Quick! Where’s the tuxedo? Did you call the caterers? Chicago psychologist Kate Wachs advises the desperately seeking single, “Be as happy as you can–which is quite happy, actually–while being a single person. Enjoy each day as if it were your last ‘single’ day, and as if you are about to be married tomorrow.” Sounds a bit hectic.

Chicago is “the world’s capital of currency exchanges,” according to Democratic state treasurer candidate Pat Quinn. “On Chicago’s West Side, currency exchanges outnumber banks by 151-16 and by 154-22 on the South Side.” Those who must cash welfare, social security, or unemployment checks at the exchanges pay about 2 percent for the privilege.

“The state Department of Conservation has announced plans to give away 165,000 white pine seedlings to Illinois’ third-graders,” writes James Krohe Jr. in Illinois Times (January 25-31). “Ordinarily I would protest on grounds that the only living thing that ought to be entrusted to a third-grader is a cold virus. In this case however it is not altogether a bad thing that ninety-nine out of 100 of the seedlings will die. The white pine is a useful tree in a windbreak (it is largely for that purpose that the state grows them by the million) and can be an acceptable ‘specimen’ tree in a large yard. But the white pine is hardly the ideal city tree. In Illinois it will reach fifty to eighty feet tall at maturity and spread more than twenty feet at its base. Forestry officials in Chicago for that reason have asked DOC to give third-graders in that city something a little less rambunctious.”

If there’s anything I hate, it’s intolerance. Title of an upcoming Chicago news conference on coverage of Asian Pacific Americans: “No More Charlie Chans or Geisha Girls–Stomp Out Stereotypes in the Year of the Horse.”

Why do the Western media worship Gorbachev? Because they’re lazy, according to Susan J. Douglas in In These Times (January 24-30). “Finally they have a Soviet leader who fits the American newsroom definition of what a world leader and media personality should be”–spontaneous, polished, intelligent, not defensive. “Such a man readily provides leads and news pegs, and with the media inflation of him to gargantuan proportions, they don’t have to worry about writing stories about the faceless little people of the Soviet Union and Eastern Europe who are so much harder to categorize and cover.”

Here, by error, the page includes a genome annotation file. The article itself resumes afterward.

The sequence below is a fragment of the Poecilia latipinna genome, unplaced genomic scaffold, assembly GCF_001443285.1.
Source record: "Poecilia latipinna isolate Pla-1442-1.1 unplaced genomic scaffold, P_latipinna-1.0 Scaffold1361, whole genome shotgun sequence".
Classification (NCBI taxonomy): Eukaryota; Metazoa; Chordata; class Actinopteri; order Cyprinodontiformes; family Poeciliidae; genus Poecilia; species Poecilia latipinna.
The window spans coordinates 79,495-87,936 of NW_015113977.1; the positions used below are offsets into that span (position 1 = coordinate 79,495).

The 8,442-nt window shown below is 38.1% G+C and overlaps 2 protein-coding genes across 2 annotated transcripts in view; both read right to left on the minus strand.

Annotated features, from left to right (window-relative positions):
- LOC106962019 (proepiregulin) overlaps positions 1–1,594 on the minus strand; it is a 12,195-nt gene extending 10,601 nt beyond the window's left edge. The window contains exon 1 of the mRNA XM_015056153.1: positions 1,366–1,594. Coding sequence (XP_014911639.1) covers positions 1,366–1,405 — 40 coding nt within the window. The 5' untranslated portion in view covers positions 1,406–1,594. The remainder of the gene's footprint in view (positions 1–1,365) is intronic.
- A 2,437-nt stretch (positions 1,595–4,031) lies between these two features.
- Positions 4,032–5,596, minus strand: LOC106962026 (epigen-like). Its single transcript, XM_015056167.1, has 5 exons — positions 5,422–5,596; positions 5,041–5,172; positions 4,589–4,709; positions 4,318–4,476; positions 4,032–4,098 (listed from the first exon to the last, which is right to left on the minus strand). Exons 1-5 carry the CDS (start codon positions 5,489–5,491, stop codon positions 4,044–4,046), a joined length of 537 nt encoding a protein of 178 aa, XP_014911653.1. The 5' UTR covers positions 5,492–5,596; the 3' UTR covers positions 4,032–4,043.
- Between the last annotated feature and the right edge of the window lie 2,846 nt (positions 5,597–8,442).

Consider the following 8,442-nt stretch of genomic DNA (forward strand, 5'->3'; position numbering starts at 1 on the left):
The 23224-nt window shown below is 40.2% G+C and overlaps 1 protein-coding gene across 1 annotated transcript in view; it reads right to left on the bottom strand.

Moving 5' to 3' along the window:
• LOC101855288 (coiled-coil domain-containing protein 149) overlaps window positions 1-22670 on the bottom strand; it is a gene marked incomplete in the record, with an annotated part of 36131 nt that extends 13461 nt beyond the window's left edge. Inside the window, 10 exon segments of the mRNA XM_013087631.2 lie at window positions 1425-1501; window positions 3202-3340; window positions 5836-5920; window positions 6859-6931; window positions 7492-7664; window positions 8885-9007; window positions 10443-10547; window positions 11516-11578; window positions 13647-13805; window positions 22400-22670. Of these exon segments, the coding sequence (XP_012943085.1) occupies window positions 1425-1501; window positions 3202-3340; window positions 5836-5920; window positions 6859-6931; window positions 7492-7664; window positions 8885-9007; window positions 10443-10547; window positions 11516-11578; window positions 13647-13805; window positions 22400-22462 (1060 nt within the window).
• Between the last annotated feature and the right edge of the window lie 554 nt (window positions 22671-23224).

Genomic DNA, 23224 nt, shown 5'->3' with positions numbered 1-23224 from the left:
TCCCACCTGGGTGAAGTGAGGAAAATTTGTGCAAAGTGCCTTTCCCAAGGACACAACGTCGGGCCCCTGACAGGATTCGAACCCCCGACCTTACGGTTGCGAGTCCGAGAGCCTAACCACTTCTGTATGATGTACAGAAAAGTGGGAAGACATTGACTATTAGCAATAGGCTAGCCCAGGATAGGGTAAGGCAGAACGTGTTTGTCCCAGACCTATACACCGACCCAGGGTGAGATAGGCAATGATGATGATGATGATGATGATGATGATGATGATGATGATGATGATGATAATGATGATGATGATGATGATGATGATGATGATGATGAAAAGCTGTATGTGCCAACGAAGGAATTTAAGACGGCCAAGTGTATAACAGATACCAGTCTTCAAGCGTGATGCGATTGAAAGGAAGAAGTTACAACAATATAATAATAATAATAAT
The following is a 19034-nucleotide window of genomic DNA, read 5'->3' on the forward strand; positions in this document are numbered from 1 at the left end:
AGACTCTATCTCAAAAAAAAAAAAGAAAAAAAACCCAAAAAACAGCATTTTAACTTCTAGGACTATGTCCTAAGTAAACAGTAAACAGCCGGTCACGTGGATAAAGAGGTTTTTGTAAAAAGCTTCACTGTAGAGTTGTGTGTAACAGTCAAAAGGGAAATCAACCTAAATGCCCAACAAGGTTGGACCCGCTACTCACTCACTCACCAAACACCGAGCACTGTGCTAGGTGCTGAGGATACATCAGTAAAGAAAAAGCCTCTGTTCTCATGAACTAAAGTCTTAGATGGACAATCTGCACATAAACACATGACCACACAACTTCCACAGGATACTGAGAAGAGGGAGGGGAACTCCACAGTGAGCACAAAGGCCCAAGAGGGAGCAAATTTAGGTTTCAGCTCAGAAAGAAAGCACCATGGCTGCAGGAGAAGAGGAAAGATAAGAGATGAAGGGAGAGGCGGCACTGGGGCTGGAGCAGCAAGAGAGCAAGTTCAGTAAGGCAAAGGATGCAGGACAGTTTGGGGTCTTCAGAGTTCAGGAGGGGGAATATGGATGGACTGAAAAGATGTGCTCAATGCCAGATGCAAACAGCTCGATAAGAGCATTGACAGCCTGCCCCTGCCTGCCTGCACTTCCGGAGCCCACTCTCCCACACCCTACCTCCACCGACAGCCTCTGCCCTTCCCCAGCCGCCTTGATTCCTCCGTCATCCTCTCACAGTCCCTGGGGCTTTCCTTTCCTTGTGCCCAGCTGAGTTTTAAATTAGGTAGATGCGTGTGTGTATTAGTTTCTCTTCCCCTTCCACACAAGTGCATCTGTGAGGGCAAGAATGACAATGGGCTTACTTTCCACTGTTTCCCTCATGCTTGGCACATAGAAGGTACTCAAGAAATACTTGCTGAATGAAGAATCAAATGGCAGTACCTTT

“Gloria and Tom are married. They have been homeless for nearly three years,” writes Tim Unsworth in U.S. Catholic (February 1990), reflecting on his night volunteering in a Chicago shelter. “Tom is a computer specialist, and Gloria once worked as a hotel clerk. Both are alcoholics. They can go months without a drink, get near the shore, and then fall back. The underpinnings of their personalities are extremely fragile. With adequate therapy, they could rehabilitate themselves. But such counseling can cost as much as a fifteen-minute supply of missile fuel.”

Behind again. According to Best of Business Quarterly (Winter 1989-90), the city where the most McDonald’s hamburgers are sold is Tokyo.

Dept. of priorities, all figures courtesy of the American Academy of Pediatrics. Children in this country with AIDS: 1,947. Babies born per year to drug-using mothers: 375,000. Children whose lungs are at risk “because they live in areas that do not meet national air quality standards”: more than 28 million.

“Spanish and Polish are our two languages needing the most interpreters,” Cristina Ruiz, director of interpreter services for Cook County, tells Barrister (Winter 1989-90). In the same article, Glen Craney adds that the office of the chief judge of the Cook County Circuit Court currently employs 18 full-time Spanish interpreters and “several” full-time Polish interpreters. Interpreters are needed for some 30,000 court appearances a year.

The hothouse effect in architecture? “For most of a century,” writes Edward Keegan in Inland Architect (January/February 1990), “Chicago architecture has been based on a dramatic dare–that by fostering a closed and ceaselessly incestuous architectural culture it could force an unbounded creativity in hothouse conditions. Chicago architects have worn their provinciality on their sleeves and it has led to both their glorious triumphs and dismal failures.”

“The education establishment has a monopoly on education,” complains Parker J. Palmer in Community Renewal Press’s Occasional Papers (January 1990), “thus making teaching and learning unnecessarily scarce, and making its professionals more powerful. If we instead created settings in which a variety of adults could share what they know with the young, we would benefit the latter and at the same time nurture a sense of commonality, a sharing of lives and resources–increasing abundance and building community from within.”

Art accompanying story in printed newspaper (not available in this archive): illustration/Carl Kock.